Wildlife & Biodiversity

Hilsa vanishing from poor and middle-class people’s menu in Odisha

Over-exploitation of fish stocks, construction of dams, use of gill nets and climatic factors to blame

 
By Ashis Senapati
Last Updated: Monday 06 July 2020
Fresh Hilsa is fetching Rs 800-1,000 a kilogram currently in Odisha. Photo: Ashis Senapati
Fresh Hilsa is fetching Rs 800-1,000 a kilogram currently in Odisha. Photo: Ashis Senapati Fresh Hilsa is fetching Rs 800-1,000 a kilogram currently in Odisha. Photo: Ashis Senapati

Over-exploitation of fish stocks, construction of dams, usage of gill nets and climatic factors are causing hilsa, a prized variety of fish, to almost vanish from the menu of poor and middle-class people in Odisha.

Fresh hilsa is currently fetching Rs 800-1,000 a kilogram (kg) and even small-sized fish are being sold for a minimum of Rs 700 a kg in the state’s fish markets. 

One of the main reasons for the decline of the hilsa population is the abundant use of mosquito-gill nets by fisherfolk. Even smaller hilsa get killed due to the use of such nets.

Another cause is indiscriminate exploitation of a large amount of juvenile hilsa, which the fisheries department is contemplating to ban. 

The construction of dams, barrages and anicuts over rivers has created an obstruction in the migration of hilsa, resulting in a sharp decline of the fish, Pratap Rout, the joint director of the fisheries department (marine) of the state government, said.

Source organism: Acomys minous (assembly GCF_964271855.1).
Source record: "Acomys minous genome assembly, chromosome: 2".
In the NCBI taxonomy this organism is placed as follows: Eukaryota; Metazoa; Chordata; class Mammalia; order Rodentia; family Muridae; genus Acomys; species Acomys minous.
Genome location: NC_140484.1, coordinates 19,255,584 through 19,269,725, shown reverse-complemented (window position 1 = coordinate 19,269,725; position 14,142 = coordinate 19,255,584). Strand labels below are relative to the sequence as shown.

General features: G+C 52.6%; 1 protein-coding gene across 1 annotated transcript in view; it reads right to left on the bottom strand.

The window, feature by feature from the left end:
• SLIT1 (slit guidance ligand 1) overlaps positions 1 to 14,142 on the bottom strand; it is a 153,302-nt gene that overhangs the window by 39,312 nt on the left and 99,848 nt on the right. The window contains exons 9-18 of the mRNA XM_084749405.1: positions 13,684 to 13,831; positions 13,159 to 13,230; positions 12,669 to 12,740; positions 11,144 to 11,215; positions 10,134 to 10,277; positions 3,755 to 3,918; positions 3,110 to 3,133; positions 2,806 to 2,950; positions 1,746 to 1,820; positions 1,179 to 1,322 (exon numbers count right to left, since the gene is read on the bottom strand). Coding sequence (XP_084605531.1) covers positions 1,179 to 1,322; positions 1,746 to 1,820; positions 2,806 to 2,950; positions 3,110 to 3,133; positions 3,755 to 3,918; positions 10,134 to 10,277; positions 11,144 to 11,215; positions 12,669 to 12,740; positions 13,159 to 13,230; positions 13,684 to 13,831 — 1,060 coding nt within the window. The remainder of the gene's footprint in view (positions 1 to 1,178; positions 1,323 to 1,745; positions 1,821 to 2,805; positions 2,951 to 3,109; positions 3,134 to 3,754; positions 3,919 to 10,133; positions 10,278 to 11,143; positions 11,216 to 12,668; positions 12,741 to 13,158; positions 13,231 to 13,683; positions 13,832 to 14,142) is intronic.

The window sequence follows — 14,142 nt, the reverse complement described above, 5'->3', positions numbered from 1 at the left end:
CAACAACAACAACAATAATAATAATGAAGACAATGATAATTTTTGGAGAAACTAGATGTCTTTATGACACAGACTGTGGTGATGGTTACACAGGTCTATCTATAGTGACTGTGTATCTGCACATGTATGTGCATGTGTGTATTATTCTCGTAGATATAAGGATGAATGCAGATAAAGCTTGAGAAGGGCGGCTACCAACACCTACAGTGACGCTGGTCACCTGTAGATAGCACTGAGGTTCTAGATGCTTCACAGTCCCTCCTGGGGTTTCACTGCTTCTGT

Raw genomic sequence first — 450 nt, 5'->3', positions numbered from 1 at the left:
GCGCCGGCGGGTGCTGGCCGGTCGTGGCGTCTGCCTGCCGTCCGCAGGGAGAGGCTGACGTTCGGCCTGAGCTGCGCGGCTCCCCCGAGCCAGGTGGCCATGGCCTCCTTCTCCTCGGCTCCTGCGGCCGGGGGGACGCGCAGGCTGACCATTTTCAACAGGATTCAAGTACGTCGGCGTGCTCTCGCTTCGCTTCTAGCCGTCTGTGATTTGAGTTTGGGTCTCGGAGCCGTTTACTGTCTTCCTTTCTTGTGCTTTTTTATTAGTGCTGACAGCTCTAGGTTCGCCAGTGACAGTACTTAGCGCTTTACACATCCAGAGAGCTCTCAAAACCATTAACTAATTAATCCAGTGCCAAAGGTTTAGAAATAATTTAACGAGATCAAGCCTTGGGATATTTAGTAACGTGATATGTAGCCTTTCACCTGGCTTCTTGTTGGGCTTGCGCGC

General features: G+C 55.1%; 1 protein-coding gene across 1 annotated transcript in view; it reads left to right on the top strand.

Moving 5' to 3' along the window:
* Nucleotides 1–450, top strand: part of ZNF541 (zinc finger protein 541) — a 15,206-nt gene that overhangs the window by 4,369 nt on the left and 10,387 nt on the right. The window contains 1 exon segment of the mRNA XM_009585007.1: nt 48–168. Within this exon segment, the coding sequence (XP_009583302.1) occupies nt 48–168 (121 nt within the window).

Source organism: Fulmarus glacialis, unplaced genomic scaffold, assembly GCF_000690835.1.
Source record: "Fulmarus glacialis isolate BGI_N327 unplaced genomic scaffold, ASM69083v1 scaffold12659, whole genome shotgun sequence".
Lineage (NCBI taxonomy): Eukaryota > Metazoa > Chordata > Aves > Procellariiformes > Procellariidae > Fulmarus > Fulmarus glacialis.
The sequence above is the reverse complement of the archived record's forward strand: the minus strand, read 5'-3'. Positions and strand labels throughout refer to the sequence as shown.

Industrial pollutants have also increasingly poisoned the hilsa’s home waters. The fresh water flow through the river Mahanadi and its tributaries has decreased, leading to an increase in brackish water in much of its lower course.

Hilsa has a wide range of distribution and is found in marine, estuarine and riverine environments. Its capacity to spawn in the rivers has decreased significantly over the past few years. 

The hilsa’s peculiar behaviour makes it impossible to breed it artificially through aquaculture, unlike other fish.

The adult hilsa swims several kilometres upstream to freshwater from the sea for spawning and returns to saline water after its eggs hatch in freshwater.

The baby hilsa swim back downstream into the sea through the river mouths of the Mahanadi at Paradip, Jatadhari river mouth and other river mouths like that of the Devi river in Puri district and Rushikulya river mouth in Ganjam district, a process that takes place between June and August every year. 

As they move towards the sea, baby hilsa are caught by fishermen using gill nets and other banned items at the river mouths.

This year, erratic and untimely rain in the summer due to Cyclone Amphan and less rain in the monsoon due to climate change have also disturbed the hilsa’s migration routes. But we hope fisherfolk will catch more hilsa in August due to good rainfall, Manas Ranjan Sahoo, the additional director of fisheries (marine) department of the state, said.

The number of hilsa across the state has declined by as much as 70 per cent in the last 30 years. The number of young hilsa arriving in the rivers and sea is significantly down this year, Narayan Haldar, the president of the Odisha Mashyajibi Forum, said.

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